Fox News anchor Ainsley Earhardt hilariously tried – and failed spectacularly – when trying to explain 4chan to her “Fox & Friends” audience. | Source: Fox News via YouTube
By CCN Markets: It takes roughly five seconds to Google, “What is 4chan?” That was apparently too much work for the intrepid news anchors at Fox News, who instead decided to wing a description of the online imageboard during this morning’s broadcast of “Fox & Friends.”
Fox & Friends research concludes 4chan is “a site where you can write things on it.”
It didn’t go well.
“4chan, which is that site where you can write things on it” pic.twitter.com/r5ce4KhFp5
— Bobby Lewis (@revrrlewis) August 14, 2019
But here’s the upshot: It produced what is simultaneously the most painfully cringeworthy and hilarious 25 seconds of television you’ll see today as Ainsley Earhardt mumbled the following sentence: “4chan, which is that site where you can write things on it.”
The hosts were discussing a report that Jeffrey Epstein’s death had been revealed on 4chan more than half an hour before police announced it to the public.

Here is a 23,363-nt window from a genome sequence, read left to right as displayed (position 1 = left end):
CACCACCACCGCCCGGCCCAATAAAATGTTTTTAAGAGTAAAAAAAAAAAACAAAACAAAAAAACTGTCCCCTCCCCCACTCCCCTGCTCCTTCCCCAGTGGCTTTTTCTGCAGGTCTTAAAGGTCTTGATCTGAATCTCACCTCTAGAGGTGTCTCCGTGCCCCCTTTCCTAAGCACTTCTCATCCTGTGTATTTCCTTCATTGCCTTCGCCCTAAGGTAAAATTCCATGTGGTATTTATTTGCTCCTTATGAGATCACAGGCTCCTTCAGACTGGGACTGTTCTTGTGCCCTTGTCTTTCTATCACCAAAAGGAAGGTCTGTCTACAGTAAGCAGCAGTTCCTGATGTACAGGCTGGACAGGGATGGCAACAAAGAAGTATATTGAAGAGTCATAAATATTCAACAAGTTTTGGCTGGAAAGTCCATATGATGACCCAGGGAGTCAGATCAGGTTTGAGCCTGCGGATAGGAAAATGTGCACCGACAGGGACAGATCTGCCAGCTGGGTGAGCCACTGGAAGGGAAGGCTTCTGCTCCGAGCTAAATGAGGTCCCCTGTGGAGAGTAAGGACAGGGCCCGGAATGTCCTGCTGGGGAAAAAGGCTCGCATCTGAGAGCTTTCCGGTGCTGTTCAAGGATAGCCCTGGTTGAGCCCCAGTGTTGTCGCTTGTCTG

CNN thought 4chan was a hacker
Started in 2003, 4chan is an anonymous online imageboard forum known as a haven for myriad controversies ranging from dumb conspiracy theories to troubling hate speech.
It’s frequently in the news, yet journalists repeatedly flub when attempting to explain it to the public. In the CNN clip above from 2013, the hosts refer to a 4chan as a person – specifically a male hacker.
The ridiculous mistake was crass that it gained meme status.
CNN’s 4chan flub was so legendary it became a meme. | Source: Know Your Meme
The Media’s Long & Painful History of Explaining Technology
However, it’s not all fun and games. The mainstream media’s complete lack of basic knowledge about technology often distorts rather than clarifies serious matters.
Such as that time when RT mistook a video game image of a child soldier, for an actual child soldier. Even more alarmingly, an Iranian state TV network aired alleged footage of an ISIS sniper killing six soldiers, in what turned out to be just footage from a video game.
Frequently, though, the product of this widespread ignorance is a laughing matter. Remember when the Today Show tried to explain the internet?
It seems Ainsley Earhardt and Fox News are in good company.
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Author: Tiago Manuel